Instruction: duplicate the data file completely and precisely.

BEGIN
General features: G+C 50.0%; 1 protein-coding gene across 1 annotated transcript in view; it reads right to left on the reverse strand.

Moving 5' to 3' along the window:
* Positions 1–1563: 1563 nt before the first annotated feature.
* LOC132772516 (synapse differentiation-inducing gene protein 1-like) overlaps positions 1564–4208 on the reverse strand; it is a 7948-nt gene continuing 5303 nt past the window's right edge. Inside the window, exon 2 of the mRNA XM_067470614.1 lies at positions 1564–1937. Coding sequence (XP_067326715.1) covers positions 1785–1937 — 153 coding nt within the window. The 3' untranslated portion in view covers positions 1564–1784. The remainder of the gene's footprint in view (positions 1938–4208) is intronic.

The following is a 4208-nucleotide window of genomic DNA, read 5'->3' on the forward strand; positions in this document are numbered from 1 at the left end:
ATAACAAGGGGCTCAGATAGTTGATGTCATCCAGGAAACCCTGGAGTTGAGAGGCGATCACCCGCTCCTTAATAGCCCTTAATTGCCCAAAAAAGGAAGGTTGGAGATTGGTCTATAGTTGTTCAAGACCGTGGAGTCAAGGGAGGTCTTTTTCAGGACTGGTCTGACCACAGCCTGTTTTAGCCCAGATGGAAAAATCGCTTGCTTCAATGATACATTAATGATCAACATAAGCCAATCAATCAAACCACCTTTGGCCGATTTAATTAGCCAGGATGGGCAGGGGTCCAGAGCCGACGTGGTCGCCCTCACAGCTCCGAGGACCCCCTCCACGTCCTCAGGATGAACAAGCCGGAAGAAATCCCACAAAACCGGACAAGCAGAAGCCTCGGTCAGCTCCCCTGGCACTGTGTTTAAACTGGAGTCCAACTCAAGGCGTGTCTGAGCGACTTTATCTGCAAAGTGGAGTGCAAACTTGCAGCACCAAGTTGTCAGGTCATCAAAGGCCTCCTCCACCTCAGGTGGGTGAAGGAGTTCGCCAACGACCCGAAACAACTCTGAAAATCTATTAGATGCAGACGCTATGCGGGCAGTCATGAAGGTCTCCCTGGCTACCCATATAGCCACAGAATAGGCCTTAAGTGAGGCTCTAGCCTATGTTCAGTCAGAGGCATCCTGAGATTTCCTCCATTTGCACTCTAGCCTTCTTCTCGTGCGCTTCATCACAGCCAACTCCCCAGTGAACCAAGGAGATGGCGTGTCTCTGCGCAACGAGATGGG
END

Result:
General features: G+C 50.0%; 1 protein-coding gene across 1 annotated transcript in view; it reads right to left on the reverse strand.

Moving 5' to 3' along the window:
* Positions 1–1563: 1563 nt before the first annotated feature.
* LOC132772516 (synapse differentiation-inducing gene protein 1-like) overlaps positions 1564–4208 on the reverse strand; it is a 7948-nt gene continuing 5303 nt past the window's right edge. Inside the window, exon 2 of the mRNA XM_067470614.1 lies at positions 1564–1937. Coding sequence (XP_067326715.1) covers positions 1785–1937 — 153 coding nt within the window. The 3' untranslated portion in view covers positions 1564–1784. The remainder of the gene's footprint in view (positions 1938–4208) is intronic.

The following is a 4208-nucleotide window of genomic DNA, read 5'->3' on the forward strand; positions in this document are numbered from 1 at the left end:
ATAACAAGGGGCTCAGATAGTTGATGTCATCCAGGAAACCCTGGAGTTGAGAGGCGATCACCCGCTCCTTAATAGCCCTTAATTGCCCAAAAAAGGAAGGTTGGAGATTGGTCTATAGTTGTTCAAGACCGTGGAGTCAAGGGAGGTCTTTTTCAGGACTGGTCTGACCACAGCCTGTTTTAGCCCAGATGGAAAAATCGCTTGCTTCAATGATACATTAATGATCAACATAAGCCAATCAATCAAACCACCTTTGGCCGATTTAATTAGCCAGGATGGGCAGGGGTCCAGAGCCGACGTGGTCGCCCTCACAGCTCCGAGGACCCCCTCCACGTCCTCAGGATGAACAAGCCGGAAGAAATCCCACAAAACCGGACAAGCAGAAGCCTCGGTCAGCTCCCCTGGCACTGTGTTTAAACTGGAGTCCAACTCAAGGCGTGTCTGAGCGACTTTATCTGCAAAGTGGAGTGCAAACTTGCAGCACCAAGTTGTCAGGTCATCAAAGGCCTCCTCCACCTCAGGTGGGTGAAGGAGTTCGCCAACGACCCGAAACAACTCTGAAAATCTATTAGATGCAGACGCTATGCGGGCAGTCATGAAGGTCTCCCTGGCTACCCATATAGCCACAGAATAGGCCTTAAGTGAGGCTCTAGCCTATGTTCAGTCAGAGGCATCCTGAGATTTCCTCCATTTGCACTCTAGCCTTCTTCTCGTGCGCTTCATCACAGCCAACTCCCCAGTGAACCAAGGAGATGGCGTGTCTCTGCGCAACGAGATGGG